Chatting With Connected Principals: Twitter Tools and Top Ideas
By Rosie O’Brien Vojtek Communicator November 2013, Volume 37, Issue 3
By Rosie O’Brien Vojtek
November 2013, Volume 37, Issue 3
It’s Wednesday night, October 30, 2013. Game six of the World Series between the Red Sox and the St. Louis Cardinals is just beginning at Fenway Park. At that same moment, in many different places across the country, principals and teachers are anxiously awaiting the first tweet of a Connected Principals twitter chat (#cpchat). This was the fourth chat in a series that NAESP, NASSP, and Connected Principals hosted in honor of Connected Educators Month.
So, World Series or Twitter—which would you choose?
Me? Why, both, of course!
You could call us geeks, or call us crazy. I’d call us great multi-taskers. The big question is, what were we all doing there? Over the course of the chat, someone would occasionally mention the score or the game, but for most of the hour, educators were rapidly tweeting, creating a treasure trove of ideas for fellow educators to explore.
So, ultimately, what can administrators learn and how can we manage the information we get by connecting with others through Twitter?
If you’re new to Twitter, chats occur when a group of people all tweet about the same topic at a designated time using a specific tag (a hashtag). During Connected Educator Month, educators shared thousands of tweets that inform learning, challenge thinking, and provide ideas, suggestions, and exemplary models that administrators can use and share with their school communities.
Tweet-chatting involves multi-tasking: following a conversation while exploring links, or even juggling parental responsibilities or cooking dinner. A strategy I use while tweet-chatting is that when I see a link that catches my eye, I immediately open the link in a new tab. Then, after the chat, I explore each link more fully. It is not uncommon for me to have 25-30 tabs open in my browser when the chat is over. (I only hope I don’t lose power before I check them all out and bookmark them in my favorites list!)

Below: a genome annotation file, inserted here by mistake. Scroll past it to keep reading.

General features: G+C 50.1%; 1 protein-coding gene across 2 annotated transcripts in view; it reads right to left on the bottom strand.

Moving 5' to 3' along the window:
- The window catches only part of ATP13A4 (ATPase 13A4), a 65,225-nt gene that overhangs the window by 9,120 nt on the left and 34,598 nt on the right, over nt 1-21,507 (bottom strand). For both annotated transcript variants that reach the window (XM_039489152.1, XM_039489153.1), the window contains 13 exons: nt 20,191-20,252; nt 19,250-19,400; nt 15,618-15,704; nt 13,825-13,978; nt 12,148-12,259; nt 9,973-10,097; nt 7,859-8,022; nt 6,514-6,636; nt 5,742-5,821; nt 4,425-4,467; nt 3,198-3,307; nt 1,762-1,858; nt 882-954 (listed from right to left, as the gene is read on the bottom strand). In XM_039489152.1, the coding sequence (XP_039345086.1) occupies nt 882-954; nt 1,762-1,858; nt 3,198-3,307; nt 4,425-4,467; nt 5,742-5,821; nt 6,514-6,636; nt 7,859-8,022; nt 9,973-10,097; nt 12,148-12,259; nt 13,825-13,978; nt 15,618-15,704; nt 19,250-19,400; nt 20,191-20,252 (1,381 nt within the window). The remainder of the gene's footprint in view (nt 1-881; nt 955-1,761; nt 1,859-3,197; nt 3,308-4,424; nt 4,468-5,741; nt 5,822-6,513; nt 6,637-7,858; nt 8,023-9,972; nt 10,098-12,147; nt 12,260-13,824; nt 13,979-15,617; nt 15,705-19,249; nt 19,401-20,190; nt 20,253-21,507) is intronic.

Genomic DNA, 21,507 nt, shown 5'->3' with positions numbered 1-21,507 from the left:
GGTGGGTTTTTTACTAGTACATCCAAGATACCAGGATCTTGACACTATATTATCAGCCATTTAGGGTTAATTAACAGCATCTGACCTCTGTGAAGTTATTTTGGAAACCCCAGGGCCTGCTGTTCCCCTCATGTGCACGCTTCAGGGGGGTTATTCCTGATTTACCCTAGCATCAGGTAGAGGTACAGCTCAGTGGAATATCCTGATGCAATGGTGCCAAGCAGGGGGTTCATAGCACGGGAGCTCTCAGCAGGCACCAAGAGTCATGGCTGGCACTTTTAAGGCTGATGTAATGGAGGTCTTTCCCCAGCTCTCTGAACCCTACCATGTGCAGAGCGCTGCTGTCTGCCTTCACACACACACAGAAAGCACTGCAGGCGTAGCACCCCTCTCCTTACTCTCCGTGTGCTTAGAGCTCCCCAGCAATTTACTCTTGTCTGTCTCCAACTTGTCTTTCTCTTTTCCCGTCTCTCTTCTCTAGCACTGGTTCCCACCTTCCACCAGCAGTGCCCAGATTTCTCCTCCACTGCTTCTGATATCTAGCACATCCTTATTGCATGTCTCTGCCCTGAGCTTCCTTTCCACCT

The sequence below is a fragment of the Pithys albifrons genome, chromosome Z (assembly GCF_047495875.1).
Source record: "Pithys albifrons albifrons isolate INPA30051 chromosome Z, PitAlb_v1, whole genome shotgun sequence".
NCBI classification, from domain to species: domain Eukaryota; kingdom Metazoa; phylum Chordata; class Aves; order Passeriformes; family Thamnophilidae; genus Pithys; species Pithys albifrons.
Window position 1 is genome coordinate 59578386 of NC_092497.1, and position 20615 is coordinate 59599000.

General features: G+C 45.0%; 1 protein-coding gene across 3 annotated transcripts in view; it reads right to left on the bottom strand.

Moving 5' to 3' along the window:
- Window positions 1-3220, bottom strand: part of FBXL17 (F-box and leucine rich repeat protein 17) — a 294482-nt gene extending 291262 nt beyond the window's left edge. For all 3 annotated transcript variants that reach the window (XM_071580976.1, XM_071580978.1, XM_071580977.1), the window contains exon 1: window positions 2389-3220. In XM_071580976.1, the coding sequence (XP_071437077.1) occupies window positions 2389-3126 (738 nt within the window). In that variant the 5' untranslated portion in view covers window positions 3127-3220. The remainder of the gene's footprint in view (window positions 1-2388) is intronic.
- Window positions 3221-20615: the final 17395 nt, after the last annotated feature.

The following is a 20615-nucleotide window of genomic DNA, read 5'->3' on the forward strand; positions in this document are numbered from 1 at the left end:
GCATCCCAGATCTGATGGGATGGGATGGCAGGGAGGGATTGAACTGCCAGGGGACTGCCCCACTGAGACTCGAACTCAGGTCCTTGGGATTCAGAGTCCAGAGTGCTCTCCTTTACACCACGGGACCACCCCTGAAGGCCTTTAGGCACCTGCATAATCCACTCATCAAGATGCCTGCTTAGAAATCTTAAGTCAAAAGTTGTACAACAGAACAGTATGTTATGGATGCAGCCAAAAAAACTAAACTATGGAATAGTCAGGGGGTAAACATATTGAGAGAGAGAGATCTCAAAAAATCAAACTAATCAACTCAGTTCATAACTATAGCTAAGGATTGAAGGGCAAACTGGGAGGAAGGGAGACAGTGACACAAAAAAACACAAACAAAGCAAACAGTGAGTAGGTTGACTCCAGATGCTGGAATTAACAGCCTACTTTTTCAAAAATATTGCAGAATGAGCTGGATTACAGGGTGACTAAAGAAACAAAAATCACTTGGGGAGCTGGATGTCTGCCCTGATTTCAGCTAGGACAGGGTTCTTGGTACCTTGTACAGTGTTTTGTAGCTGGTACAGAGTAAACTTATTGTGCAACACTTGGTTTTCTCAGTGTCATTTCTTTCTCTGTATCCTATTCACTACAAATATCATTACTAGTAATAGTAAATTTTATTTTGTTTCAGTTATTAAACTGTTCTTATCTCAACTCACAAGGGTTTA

To catch up on the latest tweets from a chat, followers can search in Twitter using the chat’s hasthag (#cpchat, for instance) or a specific user (@NAESP). Once you start digging into Twitter chats, there are tools you can use to capture and archive tweets, such as the program HootSuite. Below are my favorite resources for organizing or collecting online information that I either shared during chats or learned about during Connected Educator Month, along with a wealth of ideas from Twitter.
Discover more information and ideas by checking out the four October Connected Principal chats, archived at http://connectedprincipals.com/archives/9311.
So, are Twitter chats worth it? Check out the links below, and you tell me.
Rosie O’Brien Vojtek is principal at Ivy Drive Elementary School in Bristol, Connecticut, and current president of the ISTE Special Interest Group for Administrators. Follow her at @rvojtek.
7 Tools for Organzing Online Information
Tweetdeck is an app that’s great for organizing your tweets. Use it to create your own columns, arrange your feeds, and monitor and manage your tweets.
Tweeted Times Newspaper
The Tweeted Times is a program that creates a real-time, personalized “newspaper” generated from your Twitter account. You can create a newspaper for any topic, as well. Here is a copy of my Tweeted Times: http://tweetedtimes.com/#!/rvojtek
Scoop-It is a tool that collects the latest trends and ideas being shared and helps users publish across social media.
Storify allows users to collect social media content and arrange it into a “story” form.
Add Stumbleupon as an app or simply follow @stumbleupon. Users can give a “thumbs up” or “thumbs down” to content, and Stumbleupon will send the latest nuggets your way.
This is a favorite for the teachers at my school! Pinterest creates online bulletin boards, and on it, educators are sharing lessons, activities, and new ideas.
Ted Talks bring viewers the best keynote speakers on numerous topics. Follow @TEDNews, @tedtalks, and @TED_Tweets to learn about the latest speakers, and share them with your teachers and/or school community.
Twitter Ideas to Share
Twitter is a powerful medium for professional learning, sharing ideas among colleagues, finding solutions for problems, and networking. Here are several #cpchat tweets that offer the kinds of golden nuggets that Twitter chats can provide—be sure to click the links for more information:
We use Storify to reach people! Check it out: http://t.co/9te3wjERyT
Glenn Robbins (@Glennr1809): I created a Pinterest page for staff to gather new ideas. Also, I designed and implemented an app for our school to connect parents.
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